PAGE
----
It is theoretically possible for time travelers to copy quantum data from the past, according to three scientists in a recent paper in Physical Review Letters. It all started when David Deutsch, a pioneer of quantum computing and a physicist at Oxford, came up with a simplified model of time travel to deal with the Grandfather paradox*. He solved the paradox originally using a slight change to quantum theory, proposing that you could change the past as long as you did so in a self-consistent manner.
“Meaning that, if you kill your grandfather, you do it with only probability one-half,” said PRL co-author Mark Wilde, an LSU assistant professor with a joint appointment in the Department of Physics and Astronomy and with the Center for Computation and Technology. “Then, he’s dead with probability one-half, and you are not born with probability one-half, but the opposite is a fair chance. You could have existed with probability one-half to go back and kill your grandfather.”
But the Grandfather paradox is not the only complication with time travel. Another problem is the “no-cloning theorem,” or the no “subatomic Xerox-machine” theorem, known since 1982. This theorem, which is related to the fact that one cannot copy quantum data at will, is a consequence of Heisenberg’s Uncertainty Principle, by which one can measure either the position of a particle or its momentum, but not both with unlimited accuracy.
According to the Uncertainty Principle, it is thus impossible to have a subatomic Xerox-machine that would take one particle and spit out two particles with the same position and momentum — because then you would know too much about both particles at once.
“We can always look at a paper, and then copy the words on it. That’s what we call copying classical data,” Wilde said. “But you can’t arbitrarily copy quantum data, unless it takes the special form of classical data. This no-cloning theorem is a fundamental part of quantum mechanics — it helps us reason how to process quantum data. If you can’t copy data, then you have to think of everything in a very different way.”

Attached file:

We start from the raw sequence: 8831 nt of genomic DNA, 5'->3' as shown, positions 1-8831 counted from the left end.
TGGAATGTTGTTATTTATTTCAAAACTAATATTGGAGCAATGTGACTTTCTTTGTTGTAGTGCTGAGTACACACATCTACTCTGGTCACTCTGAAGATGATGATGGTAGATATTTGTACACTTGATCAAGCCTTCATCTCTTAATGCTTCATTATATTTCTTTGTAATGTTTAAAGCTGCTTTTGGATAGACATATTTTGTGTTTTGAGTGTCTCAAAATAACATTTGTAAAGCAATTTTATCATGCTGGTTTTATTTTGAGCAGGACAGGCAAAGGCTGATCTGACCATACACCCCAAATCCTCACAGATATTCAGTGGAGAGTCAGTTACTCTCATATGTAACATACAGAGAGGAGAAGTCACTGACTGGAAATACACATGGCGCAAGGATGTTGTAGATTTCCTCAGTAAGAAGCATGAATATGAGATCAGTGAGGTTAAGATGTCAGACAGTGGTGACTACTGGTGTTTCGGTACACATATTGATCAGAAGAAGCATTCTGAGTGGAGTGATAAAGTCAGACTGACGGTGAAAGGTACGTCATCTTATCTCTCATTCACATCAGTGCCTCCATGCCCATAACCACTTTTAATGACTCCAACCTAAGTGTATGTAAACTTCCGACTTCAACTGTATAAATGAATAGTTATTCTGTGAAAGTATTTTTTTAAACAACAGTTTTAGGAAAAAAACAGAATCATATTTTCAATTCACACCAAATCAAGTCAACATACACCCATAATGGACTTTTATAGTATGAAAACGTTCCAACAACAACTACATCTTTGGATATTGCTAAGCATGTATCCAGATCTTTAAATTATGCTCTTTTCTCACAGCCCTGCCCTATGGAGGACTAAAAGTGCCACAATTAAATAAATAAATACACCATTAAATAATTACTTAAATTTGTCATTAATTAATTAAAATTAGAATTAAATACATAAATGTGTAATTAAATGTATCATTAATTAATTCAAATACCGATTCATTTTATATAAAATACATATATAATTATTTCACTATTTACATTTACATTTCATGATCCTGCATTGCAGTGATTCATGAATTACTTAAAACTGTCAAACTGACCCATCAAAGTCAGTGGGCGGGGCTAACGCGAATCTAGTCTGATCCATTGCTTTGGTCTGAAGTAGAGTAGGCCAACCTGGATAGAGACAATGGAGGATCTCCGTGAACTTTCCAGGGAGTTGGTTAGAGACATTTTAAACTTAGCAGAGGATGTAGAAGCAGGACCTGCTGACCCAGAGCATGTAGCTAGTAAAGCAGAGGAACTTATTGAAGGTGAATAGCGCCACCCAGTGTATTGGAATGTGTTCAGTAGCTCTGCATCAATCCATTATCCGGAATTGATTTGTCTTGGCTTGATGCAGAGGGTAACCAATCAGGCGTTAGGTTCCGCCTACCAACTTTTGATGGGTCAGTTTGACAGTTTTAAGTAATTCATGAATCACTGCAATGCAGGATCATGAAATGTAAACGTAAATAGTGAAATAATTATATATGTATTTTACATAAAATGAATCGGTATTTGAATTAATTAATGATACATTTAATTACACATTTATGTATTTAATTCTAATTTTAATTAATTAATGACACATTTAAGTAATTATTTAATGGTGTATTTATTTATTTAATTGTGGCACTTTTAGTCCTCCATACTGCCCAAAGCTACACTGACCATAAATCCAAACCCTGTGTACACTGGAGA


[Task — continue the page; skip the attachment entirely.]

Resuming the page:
Consequences of being able to copy quantum data from the past
But whether or not the no-cloning theorem can truly be violated as Wilde’s new approach suggests, the consequences of being able to copy quantum data from the past are significant. Systems for secure Internet communications, for example, will likely soon rely on quantum security protocols that could be broken or “hacked” if Wilde’s looping time travel methods were correct.
“If an adversary, if a malicious person, were to have access to these time loops, then they could break the security of quantum key distribution,” Wilde said. “That’s one way of interpreting it. But it’s a very strong practical implication because the big push of quantum communication is this secure way of communicating. We believe that this is the strongest form of encryption that is out there because it’s based on physical principles.”
Physicists and computer scientists are working on securing critical and sensitive communications using the principles of quantum mechanics. Such encryption is believed to be unbreakable — that is, as long as hackers don’t have access to Wilde’s looping closed timelike curves.
“This ability to copy quantum information freely would turn quantum theory into an effectively classical theory in which, for example, classical data thought to be secured by quantum cryptography would no longer be safe,” Wilde said. “It seems like there should be a revision to Deutsch’s model which would simultaneously resolve the various time travel paradoxes but not lead to such striking consequences for quantum information processing. However, no one yet has offered a model that meets these two requirements. This is the subject of open research.”
* In the Grandfather paradox, a time traveler faces the problem that if he kills his grandfather back in time, then he himself is never born, and consequently is unable to travel through time to kill his grandfather, and so on. Some theorists have used this paradox to argue that it is actually impossible to change the past. The question is, how would you have existed in the first place to go back in time and kill your grandfather?”
- Todd A. Brun, Mark M. Wilde, Andreas Winter, Quantum State Cloning Using Deutschian Closed Timelike Curves,Physical Review Letters, DOI: 10.1103/PhysRevLett.111.190401
- Todd A. Brun, Mark M. Wilde, Andreas Winter, Quantum state cloning using Deutschian closed timelike curves, arXiv, 2013, arxiv.org/abs/1306.1795